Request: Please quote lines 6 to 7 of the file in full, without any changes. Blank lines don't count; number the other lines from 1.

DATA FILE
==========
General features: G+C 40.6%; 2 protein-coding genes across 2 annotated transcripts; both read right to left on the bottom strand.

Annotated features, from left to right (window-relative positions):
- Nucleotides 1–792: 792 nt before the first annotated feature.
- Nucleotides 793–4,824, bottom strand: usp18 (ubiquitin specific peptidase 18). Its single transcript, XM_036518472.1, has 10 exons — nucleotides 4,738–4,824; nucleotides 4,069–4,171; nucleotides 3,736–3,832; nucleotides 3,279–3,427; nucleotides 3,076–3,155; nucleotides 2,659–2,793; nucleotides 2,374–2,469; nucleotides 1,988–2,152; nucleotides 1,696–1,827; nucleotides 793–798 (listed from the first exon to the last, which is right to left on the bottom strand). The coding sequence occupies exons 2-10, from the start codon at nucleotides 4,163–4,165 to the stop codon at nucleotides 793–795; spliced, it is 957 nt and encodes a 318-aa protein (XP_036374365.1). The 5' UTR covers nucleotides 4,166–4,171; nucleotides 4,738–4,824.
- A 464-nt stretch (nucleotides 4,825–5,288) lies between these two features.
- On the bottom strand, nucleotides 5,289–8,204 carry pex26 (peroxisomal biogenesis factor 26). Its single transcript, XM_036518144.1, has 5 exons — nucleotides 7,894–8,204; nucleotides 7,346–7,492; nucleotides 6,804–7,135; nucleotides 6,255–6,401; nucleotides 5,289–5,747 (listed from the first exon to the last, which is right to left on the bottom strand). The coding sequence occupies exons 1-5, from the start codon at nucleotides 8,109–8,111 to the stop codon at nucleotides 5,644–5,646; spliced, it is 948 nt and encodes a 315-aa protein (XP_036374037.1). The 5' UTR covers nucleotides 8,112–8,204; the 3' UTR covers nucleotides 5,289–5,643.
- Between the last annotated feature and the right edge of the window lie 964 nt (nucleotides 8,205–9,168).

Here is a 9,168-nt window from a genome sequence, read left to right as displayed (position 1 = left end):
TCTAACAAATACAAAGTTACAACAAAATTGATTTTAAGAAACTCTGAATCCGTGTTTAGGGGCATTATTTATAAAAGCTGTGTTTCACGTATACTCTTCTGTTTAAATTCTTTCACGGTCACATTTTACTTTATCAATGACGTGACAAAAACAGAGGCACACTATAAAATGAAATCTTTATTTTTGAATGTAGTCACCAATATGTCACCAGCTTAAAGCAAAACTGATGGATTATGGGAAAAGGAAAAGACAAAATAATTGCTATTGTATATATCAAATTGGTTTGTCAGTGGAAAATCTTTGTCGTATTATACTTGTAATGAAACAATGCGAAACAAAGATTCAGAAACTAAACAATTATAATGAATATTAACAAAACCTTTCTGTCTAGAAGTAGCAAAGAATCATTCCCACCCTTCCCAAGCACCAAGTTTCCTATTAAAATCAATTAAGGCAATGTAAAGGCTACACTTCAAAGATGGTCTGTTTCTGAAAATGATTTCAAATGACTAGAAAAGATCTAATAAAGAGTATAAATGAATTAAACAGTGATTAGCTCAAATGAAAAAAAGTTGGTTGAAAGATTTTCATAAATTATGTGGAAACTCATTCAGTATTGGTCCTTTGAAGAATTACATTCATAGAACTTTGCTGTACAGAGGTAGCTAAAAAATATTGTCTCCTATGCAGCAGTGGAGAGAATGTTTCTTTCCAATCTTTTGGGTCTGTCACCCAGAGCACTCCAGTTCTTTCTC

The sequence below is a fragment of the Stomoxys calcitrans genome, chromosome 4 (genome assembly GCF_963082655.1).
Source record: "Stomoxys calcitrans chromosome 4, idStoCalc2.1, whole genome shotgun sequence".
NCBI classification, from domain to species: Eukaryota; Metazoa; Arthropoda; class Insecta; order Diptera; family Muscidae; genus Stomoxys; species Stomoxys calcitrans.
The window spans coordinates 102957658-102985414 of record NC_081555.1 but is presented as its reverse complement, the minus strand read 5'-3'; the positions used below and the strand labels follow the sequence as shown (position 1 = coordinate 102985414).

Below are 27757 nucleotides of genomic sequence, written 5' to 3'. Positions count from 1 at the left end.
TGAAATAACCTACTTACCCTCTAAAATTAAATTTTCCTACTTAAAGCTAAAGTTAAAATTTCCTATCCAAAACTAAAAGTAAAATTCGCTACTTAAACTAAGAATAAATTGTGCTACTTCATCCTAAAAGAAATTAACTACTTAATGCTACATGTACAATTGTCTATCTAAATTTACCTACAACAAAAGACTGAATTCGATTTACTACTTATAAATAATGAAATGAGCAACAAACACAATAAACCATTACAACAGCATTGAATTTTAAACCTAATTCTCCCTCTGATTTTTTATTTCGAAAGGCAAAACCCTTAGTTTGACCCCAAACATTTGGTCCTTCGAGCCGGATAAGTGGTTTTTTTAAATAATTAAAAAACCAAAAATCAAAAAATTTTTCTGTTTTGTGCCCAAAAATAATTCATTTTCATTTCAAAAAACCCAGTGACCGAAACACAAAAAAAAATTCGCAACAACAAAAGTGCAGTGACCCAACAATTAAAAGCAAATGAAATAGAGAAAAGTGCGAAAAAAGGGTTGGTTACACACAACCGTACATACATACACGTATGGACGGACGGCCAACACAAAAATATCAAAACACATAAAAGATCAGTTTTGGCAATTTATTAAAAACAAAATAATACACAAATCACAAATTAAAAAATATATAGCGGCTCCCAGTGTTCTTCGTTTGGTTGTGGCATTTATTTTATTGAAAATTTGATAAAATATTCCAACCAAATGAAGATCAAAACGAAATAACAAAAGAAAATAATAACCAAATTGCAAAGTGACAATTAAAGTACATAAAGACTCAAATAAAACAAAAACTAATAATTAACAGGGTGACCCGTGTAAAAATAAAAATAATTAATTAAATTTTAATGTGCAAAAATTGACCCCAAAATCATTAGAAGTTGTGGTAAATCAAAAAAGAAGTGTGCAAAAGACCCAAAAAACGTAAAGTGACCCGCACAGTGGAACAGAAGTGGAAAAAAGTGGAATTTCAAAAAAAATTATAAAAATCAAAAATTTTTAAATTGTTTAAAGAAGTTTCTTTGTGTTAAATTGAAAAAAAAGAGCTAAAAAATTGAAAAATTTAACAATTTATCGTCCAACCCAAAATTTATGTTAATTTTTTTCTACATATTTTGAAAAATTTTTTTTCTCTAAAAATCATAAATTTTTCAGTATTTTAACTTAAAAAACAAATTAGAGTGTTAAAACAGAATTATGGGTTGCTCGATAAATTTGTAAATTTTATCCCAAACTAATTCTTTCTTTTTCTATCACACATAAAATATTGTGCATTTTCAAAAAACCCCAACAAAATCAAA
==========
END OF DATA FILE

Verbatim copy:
- On the bottom strand, nucleotides 5,289–8,204 carry pex26 (peroxisomal biogenesis factor 26). Its single transcript, XM_036518144.1, has 5 exons — nucleotides 7,894–8,204; nucleotides 7,346–7,492; nucleotides 6,804–7,135; nucleotides 6,255–6,401; nucleotides 5,289–5,747 (listed from the first exon to the last, which is right to left on the bottom strand). The coding sequence occupies exons 1-5, from the start codon at nucleotides 8,109–8,111 to the stop codon at nucleotides 5,644–5,646; spliced, it is 948 nt and encodes a 315-aa protein (XP_036374037.1). The 5' UTR covers nucleotides 8,112–8,204; the 3' UTR covers nucleotides 5,289–5,643.
- Between the last annotated feature and the right edge of the window lie 964 nt (nucleotides 8,205–9,168).